Notes on an web-based ElectrumSV wallet

I occasionally think about adapting the Telescope browser extension for ElectrumSV. Telescope is a Bitcoin Cash browser wallet, which integrates with web pages and allows direct payment to QR codes in web pages and also addresses. I have a suspicion that the quickest way to extend the ElectrumSV desktop wallet into the browser, is to base it on Telescope.

This article is just me solidifying my thoughts in terms of when the best time to do a web-based ElectrumSV wallet is.

What does a browser extension like this give us?

Telescope is basically an existing working code base for a browser wallet. It’s comparable to Moneybutton in the sense that it provides access to your funds in the web browser. This is something that ElectrumSV by itself cannot do.

How does it compare to Moneybutton approach wise?

Moneybutton embeds it’s widget in an iframe if I recall correctly, and provides management of it’s wallet state through it’s own website. The actual wallet, like with Telescope, is in the user’s browser. But the widget is hosted from the Moneybutton web site, which means if the web site goes down, so does Moneybutton. Given that it is a reasonable expectation that the Moneybutton web site won’t be down in reasonable circumstances, this is an unreasonable concern that does not warrant consideration. But there’s also other benefits from a server that are easy to see in hosted wallets.

The browser extension approach, like ElectrumSV, lacks a hosting server. It also requires the user to go away and install some third party extension in their browser — which is a cumbersome requirement in and of itself. It also probably won’t work on mobile browsers, as those do not as far as I know support extensions. And this is a problem that pushes towards the Moneybutton approach. And let’s face it, browser extensions are dodgy, you never know what they are doing with all those permissions.

But the Moneybutton approach, while superior in terms of user access, adds burden in terms of requiring a host to be provided and secured. This is something we already do not have the time (or perhaps the expertise to do) when it comes to a site that represents users and where their funds go.

However, the same code that would have to be developed for the browser extension would be to a large degree presentable hosted through a javascript widget like that of Moneybutton’s. So the real value is perhaps starting with something that works with the extension, and moving to a hosted widget at a later stage.

What can we do with it?

Let’s say that I am developing a web site that offers a service of some kind. I want a way for the user to login with their BSV identity. And I don’t just want them to login with the identity, I want them to be able to interact with a remote identity. If you know that the identity of the remote party, then you can in theory use the whitepaper 42 technique, with that remote party to generate a sequence of mutual keys for communication and interaction. Encryption, signing and so on.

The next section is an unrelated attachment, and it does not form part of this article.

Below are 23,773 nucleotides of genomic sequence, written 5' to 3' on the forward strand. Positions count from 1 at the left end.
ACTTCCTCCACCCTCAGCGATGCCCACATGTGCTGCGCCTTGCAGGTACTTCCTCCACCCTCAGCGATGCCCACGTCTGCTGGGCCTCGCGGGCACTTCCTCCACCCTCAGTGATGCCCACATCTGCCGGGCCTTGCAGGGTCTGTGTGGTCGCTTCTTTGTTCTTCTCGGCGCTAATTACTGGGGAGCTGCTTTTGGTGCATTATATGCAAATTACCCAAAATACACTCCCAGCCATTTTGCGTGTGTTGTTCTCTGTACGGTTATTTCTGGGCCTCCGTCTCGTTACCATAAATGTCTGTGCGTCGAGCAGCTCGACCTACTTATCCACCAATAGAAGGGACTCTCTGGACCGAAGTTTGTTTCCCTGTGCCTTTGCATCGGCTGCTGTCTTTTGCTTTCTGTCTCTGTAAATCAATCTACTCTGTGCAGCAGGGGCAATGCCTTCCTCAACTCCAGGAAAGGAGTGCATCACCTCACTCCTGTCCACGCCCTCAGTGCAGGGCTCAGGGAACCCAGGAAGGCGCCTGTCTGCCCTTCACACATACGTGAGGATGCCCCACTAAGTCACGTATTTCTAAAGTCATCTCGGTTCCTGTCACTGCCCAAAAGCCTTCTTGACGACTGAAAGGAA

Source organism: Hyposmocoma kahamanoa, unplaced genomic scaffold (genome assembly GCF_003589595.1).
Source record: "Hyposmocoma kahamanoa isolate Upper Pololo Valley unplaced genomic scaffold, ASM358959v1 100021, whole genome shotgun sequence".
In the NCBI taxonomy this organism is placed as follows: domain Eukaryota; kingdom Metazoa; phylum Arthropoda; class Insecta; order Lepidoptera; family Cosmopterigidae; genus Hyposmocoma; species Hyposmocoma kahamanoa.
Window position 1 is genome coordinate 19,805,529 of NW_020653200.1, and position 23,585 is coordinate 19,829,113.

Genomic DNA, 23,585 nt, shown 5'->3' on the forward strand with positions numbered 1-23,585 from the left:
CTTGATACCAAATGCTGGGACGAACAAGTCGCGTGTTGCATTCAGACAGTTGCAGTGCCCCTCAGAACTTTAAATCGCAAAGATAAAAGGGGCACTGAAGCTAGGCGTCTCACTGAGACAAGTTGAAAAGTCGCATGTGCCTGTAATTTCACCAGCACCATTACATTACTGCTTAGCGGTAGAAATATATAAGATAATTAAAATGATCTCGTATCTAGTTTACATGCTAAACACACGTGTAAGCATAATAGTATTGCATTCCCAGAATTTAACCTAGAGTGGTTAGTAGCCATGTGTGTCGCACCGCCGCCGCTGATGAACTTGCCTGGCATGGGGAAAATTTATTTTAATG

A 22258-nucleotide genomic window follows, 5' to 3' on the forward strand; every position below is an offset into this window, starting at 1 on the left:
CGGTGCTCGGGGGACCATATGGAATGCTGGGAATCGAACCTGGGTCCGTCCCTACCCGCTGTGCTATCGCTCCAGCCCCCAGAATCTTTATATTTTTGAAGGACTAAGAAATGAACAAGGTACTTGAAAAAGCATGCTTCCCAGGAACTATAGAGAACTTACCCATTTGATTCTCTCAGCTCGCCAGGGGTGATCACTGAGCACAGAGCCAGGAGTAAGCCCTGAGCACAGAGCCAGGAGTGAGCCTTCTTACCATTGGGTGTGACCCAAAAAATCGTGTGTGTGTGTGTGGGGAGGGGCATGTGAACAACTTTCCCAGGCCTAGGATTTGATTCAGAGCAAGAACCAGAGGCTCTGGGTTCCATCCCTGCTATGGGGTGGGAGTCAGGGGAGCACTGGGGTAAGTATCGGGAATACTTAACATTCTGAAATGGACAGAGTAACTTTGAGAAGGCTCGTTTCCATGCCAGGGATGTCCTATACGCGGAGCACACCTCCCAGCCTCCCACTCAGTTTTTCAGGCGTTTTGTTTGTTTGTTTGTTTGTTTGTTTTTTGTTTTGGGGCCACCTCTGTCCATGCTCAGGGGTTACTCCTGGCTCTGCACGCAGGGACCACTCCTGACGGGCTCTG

I wouldn’t want to build a wallet into the web site, if the web site gets compromised then the wallet can be compromised. A better approach is to integrate an external wallet like Moneybutton, or extension like Telescope. This stores the wallet and it’s keys in a user controlled location, where the user has to explicitly allow any interaction from the web site.

With the Moneybutton approach, you might not just have a payment button, but instead a range of widgets like login, and approval of various actions with modification of metadata. I have a suspicion the iframe-based embedding comes with some limitations in terms of what can be done with it.

With the browser extension, I suspect the integration can be a lot more flexible. Telescope does popup widgets, which is likely something that the iframe approach wouldn’t be able to do. But again, the same problems, some insurmountable, from above.

So what next?

Nothing.

I thought about this, and then I looked at the Telescope source code and realised that I would have to rewrite that source code in much the same ways that I need to already rewrite the existing ElectrumSV code. We’re also moving to BIP270 and Paymail and so on, and Telescope lives in the naive past with addresses and QR codes. How the extension would work would completely change with those upgrades. Until the specifications for them are finalised, it’s hard to see how.

This would be a delegated sub-account from a main ElectrumSV wallet. This means that until we have that sub-account support done in ElectrumSV itself, it can’t be properly integrated with the main ElectrumSV desktop wallet.

There’s also some overlap with other plans for ElectrumSV. In the longer term there’s a desire to rewrite the desktop wallet front end in Javascript (but not the backend which would remain in Python), using Electron, for the desktop wallet. If we did this, we could do it in such a way that we could try and share code between it and any external Javascript project like the extension or a Moneybutton-style approach.

It’s not the right time to spend any time on this, and it’s too much work that would take away from the main work on ElectrumSV. I also need to think more on how it can be integrated with a web site, with that ability to login as your BSV identity (likely Paymail).

Written by

ElectrumSV developer

Get the Medium app

A button that says 'Download on the App Store', and if clicked it will lead you to the iOS App store
A button that says 'Get it on, Google Play', and if clicked it will lead you to the Google Play store